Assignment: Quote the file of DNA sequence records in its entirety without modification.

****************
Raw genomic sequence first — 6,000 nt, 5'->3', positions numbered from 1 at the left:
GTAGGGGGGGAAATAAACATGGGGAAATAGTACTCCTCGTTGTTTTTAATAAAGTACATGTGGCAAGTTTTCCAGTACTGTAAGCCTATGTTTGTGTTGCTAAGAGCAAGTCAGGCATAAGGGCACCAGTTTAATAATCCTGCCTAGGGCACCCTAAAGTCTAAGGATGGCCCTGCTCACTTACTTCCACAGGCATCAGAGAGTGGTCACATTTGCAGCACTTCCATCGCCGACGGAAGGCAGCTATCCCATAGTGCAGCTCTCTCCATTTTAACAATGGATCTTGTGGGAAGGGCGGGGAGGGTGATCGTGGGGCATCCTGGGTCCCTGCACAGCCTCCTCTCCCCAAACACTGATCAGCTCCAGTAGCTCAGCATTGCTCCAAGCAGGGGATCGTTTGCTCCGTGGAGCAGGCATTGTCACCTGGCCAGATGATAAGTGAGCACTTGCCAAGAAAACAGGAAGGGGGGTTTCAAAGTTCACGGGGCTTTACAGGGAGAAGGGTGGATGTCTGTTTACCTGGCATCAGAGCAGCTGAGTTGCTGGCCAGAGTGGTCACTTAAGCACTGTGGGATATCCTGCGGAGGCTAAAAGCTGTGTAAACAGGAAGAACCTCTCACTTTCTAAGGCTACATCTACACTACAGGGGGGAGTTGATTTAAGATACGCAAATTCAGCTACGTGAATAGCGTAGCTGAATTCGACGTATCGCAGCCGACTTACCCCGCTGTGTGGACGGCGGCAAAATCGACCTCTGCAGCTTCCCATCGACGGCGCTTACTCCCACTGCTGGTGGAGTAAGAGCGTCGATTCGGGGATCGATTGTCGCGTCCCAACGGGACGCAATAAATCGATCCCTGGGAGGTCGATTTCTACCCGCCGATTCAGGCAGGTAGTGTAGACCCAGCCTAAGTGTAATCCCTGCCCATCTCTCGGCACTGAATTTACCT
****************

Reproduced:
Raw genomic sequence first — 6,000 nt, 5'->3', positions numbered from 1 at the left:
GTAGGGGGGGAAATAAACATGGGGAAATAGTACTCCTCGTTGTTTTTAATAAAGTACATGTGGCAAGTTTTCCAGTACTGTAAGCCTATGTTTGTGTTGCTAAGAGCAAGTCAGGCATAAGGGCACCAGTTTAATAATCCTGCCTAGGGCACCCTAAAGTCTAAGGATGGCCCTGCTCACTTACTTCCACAGGCATCAGAGAGTGGTCACATTTGCAGCACTTCCATCGCCGACGGAAGGCAGCTATCCCATAGTGCAGCTCTCTCCATTTTAACAATGGATCTTGTGGGAAGGGCGGGGAGGGTGATCGTGGGGCATCCTGGGTCCCTGCACAGCCTCCTCTCCCCAAACACTGATCAGCTCCAGTAGCTCAGCATTGCTCCAAGCAGGGGATCGTTTGCTCCGTGGAGCAGGCATTGTCACCTGGCCAGATGATAAGTGAGCACTTGCCAAGAAAACAGGAAGGGGGGTTTCAAAGTTCACGGGGCTTTACAGGGAGAAGGGTGGATGTCTGTTTACCTGGCATCAGAGCAGCTGAGTTGCTGGCCAGAGTGGTCACTTAAGCACTGTGGGATATCCTGCGGAGGCTAAAAGCTGTGTAAACAGGAAGAACCTCTCACTTTCTAAGGCTACATCTACACTACAGGGGGGAGTTGATTTAAGATACGCAAATTCAGCTACGTGAATAGCGTAGCTGAATTCGACGTATCGCAGCCGACTTACCCCGCTGTGTGGACGGCGGCAAAATCGACCTCTGCAGCTTCCCATCGACGGCGCTTACTCCCACTGCTGGTGGAGTAAGAGCGTCGATTCGGGGATCGATTGTCGCGTCCCAACGGGACGCAATAAATCGATCCCTGGGAGGTCGATTTCTACCCGCCGATTCAGGCAGGTAGTGTAGACCCAGCCTAAGTGTAATCCCTGCCCATCTCTCGGCACTGAATTTACCT